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Old 7th February 2008, 02:34 AM   #11
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[QUOTE]Originally posted by tubelab.com
[B]

I am building one because I can

The only reason I am not building one right now is becase I can't...
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Old 7th February 2008, 03:02 AM   #12
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Quote:
The only reason I am not building one right now is becase I can't...
Thats OK. You (and most of the readers on this forum) can let us figure out what works and doesn't work, and blow up a few (OK lots of) parts. The working stuff gets posted and some of the circuits will make their way into stuff that you can build.

Seriously, I can remember someone giving me some monster Heathkit OPT's for KT88's back in the 1970's. I set out to design a state of the art direct coupled P-P power amp. After blowing up several 6550's and KT88's, I gave up and passed the transformers on to a friend who used them in a guitar amp. I would love to have those OPT's today. I now have 30+ more years of electronics experience and a couple of college degrees, and I still blow stuff up, especially when playing with SMPS's fed from the power lines.

I doubt that any 250 WPC tube amp will ever be reduced to the simplicity and with the success rate of a SimpleSE, but the lessons learned with the big stuff can be applied to smaller tube amps to improve them.
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Old 7th February 2008, 03:25 AM   #13
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Quote:
Originally posted by tubelab.com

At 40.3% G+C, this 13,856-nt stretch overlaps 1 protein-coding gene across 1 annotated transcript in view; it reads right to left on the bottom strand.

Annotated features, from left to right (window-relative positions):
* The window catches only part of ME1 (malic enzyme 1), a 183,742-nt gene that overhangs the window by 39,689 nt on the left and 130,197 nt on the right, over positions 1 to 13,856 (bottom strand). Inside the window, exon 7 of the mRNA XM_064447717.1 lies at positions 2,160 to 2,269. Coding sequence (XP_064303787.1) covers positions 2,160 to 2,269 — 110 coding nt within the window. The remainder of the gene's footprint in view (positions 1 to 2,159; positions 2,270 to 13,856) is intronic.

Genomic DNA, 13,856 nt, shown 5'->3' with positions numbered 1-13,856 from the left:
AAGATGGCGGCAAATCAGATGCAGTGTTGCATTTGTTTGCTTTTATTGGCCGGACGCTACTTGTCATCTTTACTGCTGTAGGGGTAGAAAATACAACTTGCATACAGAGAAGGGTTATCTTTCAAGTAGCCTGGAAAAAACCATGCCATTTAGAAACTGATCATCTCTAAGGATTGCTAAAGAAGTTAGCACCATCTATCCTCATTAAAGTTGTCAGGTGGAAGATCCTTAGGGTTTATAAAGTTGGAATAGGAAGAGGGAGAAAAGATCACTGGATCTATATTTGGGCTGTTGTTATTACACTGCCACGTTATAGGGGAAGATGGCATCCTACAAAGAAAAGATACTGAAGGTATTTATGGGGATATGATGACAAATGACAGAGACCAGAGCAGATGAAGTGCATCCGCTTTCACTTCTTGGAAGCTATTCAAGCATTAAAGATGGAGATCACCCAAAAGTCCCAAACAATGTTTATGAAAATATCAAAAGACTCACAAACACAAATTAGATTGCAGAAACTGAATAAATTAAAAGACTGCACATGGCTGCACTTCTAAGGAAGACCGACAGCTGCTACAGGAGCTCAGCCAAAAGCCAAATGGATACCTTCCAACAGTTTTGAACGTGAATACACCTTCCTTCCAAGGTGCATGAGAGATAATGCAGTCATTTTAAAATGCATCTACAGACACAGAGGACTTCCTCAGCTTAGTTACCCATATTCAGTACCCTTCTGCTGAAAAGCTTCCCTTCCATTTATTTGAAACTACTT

The regulator design is easier if the pass device is is series with the negative side of the rectifier bridge (or transformer CT). The cathode (source) is grounded and its drive is ground referenced. My experiments used an IRFPG40 N channel mosfet rated at 1000 volts and 4 amps of drain current.

Maybe a little easier, but the output impedance and ripple rejection is much worse.
The power supply chassis the the first part of the amp I'm going to build (I have nearly all the parts already). I'll get stuck into it this weekend (have nothing else planned) and post up the schematic. I've done this before, so the PSU circuit is already 90% drawn in my head

The pass element will consist of five parallel 12E1's, each cascoding a BD681 darlington emitter follower - grid connected to the emitter, cathode to the collector, anode to +700V (this is for just one channel, supplies will be independent).
This way you get the low output impedance of a biploar emitter follower while the valve dissipates (nearly) all the heat.

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Old 7th February 2008, 03:49 AM   #14
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BTW - nice Mopar
I'd like to build a hot rod with one of these engines one day (especially an "elephant" engine)........
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Old 7th February 2008, 04:08 AM   #15
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Got an email back from Hammond - List price of the 1650W is $389.58 AUD each plus (10%) gst.

Turns out that I don't live far from Hammonds Australian warehouse, so atleast I won't have to foot the freight bill to my front door (they're 28 Lbs each !)
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Old 7th February 2008, 05:58 AM   #16
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There is a higher power and higher bandwidth alternative. Though shipped to AU Im sure its a pretty penny.

400W toroidal OPT. Supports 8 KT88.

$408.35CAN, 10.65Kg.


Edit: Whoops, not UL.
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Old 7th February 2008, 07:00 AM   #17